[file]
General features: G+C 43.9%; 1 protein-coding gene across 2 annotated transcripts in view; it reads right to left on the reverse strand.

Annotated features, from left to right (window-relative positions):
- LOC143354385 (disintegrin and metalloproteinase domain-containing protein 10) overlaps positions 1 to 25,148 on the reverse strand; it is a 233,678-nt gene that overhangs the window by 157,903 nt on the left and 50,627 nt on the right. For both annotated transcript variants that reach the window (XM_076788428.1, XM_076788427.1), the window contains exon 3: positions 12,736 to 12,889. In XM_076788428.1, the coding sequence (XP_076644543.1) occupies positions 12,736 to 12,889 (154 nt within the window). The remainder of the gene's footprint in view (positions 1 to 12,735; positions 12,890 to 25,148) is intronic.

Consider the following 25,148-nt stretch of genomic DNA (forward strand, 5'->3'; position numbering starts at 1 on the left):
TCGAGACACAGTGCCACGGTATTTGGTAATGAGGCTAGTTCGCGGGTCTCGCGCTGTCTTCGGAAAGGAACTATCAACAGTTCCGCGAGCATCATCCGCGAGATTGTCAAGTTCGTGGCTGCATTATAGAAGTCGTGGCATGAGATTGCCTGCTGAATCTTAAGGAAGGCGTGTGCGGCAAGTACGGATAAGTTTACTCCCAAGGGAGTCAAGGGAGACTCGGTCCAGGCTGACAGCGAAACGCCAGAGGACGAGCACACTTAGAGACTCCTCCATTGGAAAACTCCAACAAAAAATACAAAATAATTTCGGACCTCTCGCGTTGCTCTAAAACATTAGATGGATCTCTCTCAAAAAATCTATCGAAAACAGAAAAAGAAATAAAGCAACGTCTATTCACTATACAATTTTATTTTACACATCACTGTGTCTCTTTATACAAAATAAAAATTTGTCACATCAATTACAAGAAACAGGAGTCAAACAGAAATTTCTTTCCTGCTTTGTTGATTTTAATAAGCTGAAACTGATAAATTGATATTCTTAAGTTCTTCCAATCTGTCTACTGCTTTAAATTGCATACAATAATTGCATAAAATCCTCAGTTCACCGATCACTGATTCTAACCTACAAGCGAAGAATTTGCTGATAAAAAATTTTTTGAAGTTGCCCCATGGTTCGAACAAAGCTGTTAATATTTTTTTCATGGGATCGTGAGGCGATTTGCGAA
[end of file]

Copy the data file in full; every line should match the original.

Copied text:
General features: G+C 43.9%; 1 protein-coding gene across 2 annotated transcripts in view; it reads right to left on the reverse strand.

Annotated features, from left to right (window-relative positions):
- LOC143354385 (disintegrin and metalloproteinase domain-containing protein 10) overlaps positions 1 to 25,148 on the reverse strand; it is a 233,678-nt gene that overhangs the window by 157,903 nt on the left and 50,627 nt on the right. For both annotated transcript variants that reach the window (XM_076788428.1, XM_076788427.1), the window contains exon 3: positions 12,736 to 12,889. In XM_076788428.1, the coding sequence (XP_076644543.1) occupies positions 12,736 to 12,889 (154 nt within the window). The remainder of the gene's footprint in view (positions 1 to 12,735; positions 12,890 to 25,148) is intronic.

Consider the following 25,148-nt stretch of genomic DNA (forward strand, 5'->3'; position numbering starts at 1 on the left):
TCGAGACACAGTGCCACGGTATTTGGTAATGAGGCTAGTTCGCGGGTCTCGCGCTGTCTTCGGAAAGGAACTATCAACAGTTCCGCGAGCATCATCCGCGAGATTGTCAAGTTCGTGGCTGCATTATAGAAGTCGTGGCATGAGATTGCCTGCTGAATCTTAAGGAAGGCGTGTGCGGCAAGTACGGATAAGTTTACTCCCAAGGGAGTCAAGGGAGACTCGGTCCAGGCTGACAGCGAAACGCCAGAGGACGAGCACACTTAGAGACTCCTCCATTGGAAAACTCCAACAAAAAATACAAAATAATTTCGGACCTCTCGCGTTGCTCTAAAACATTAGATGGATCTCTCTCAAAAAATCTATCGAAAACAGAAAAAGAAATAAAGCAACGTCTATTCACTATACAATTTTATTTTACACATCACTGTGTCTCTTTATACAAAATAAAAATTTGTCACATCAATTACAAGAAACAGGAGTCAAACAGAAATTTCTTTCCTGCTTTGTTGATTTTAATAAGCTGAAACTGATAAATTGATATTCTTAAGTTCTTCCAATCTGTCTACTGCTTTAAATTGCATACAATAATTGCATAAAATCCTCAGTTCACCGATCACTGATTCTAACCTACAAGCGAAGAATTTGCTGATAAAAAATTTTTTGAAGTTGCCCCATGGTTCGAACAAAGCTGTTAATATTTTTTTCATGGGATCGTGAGGCGATTTGCGAA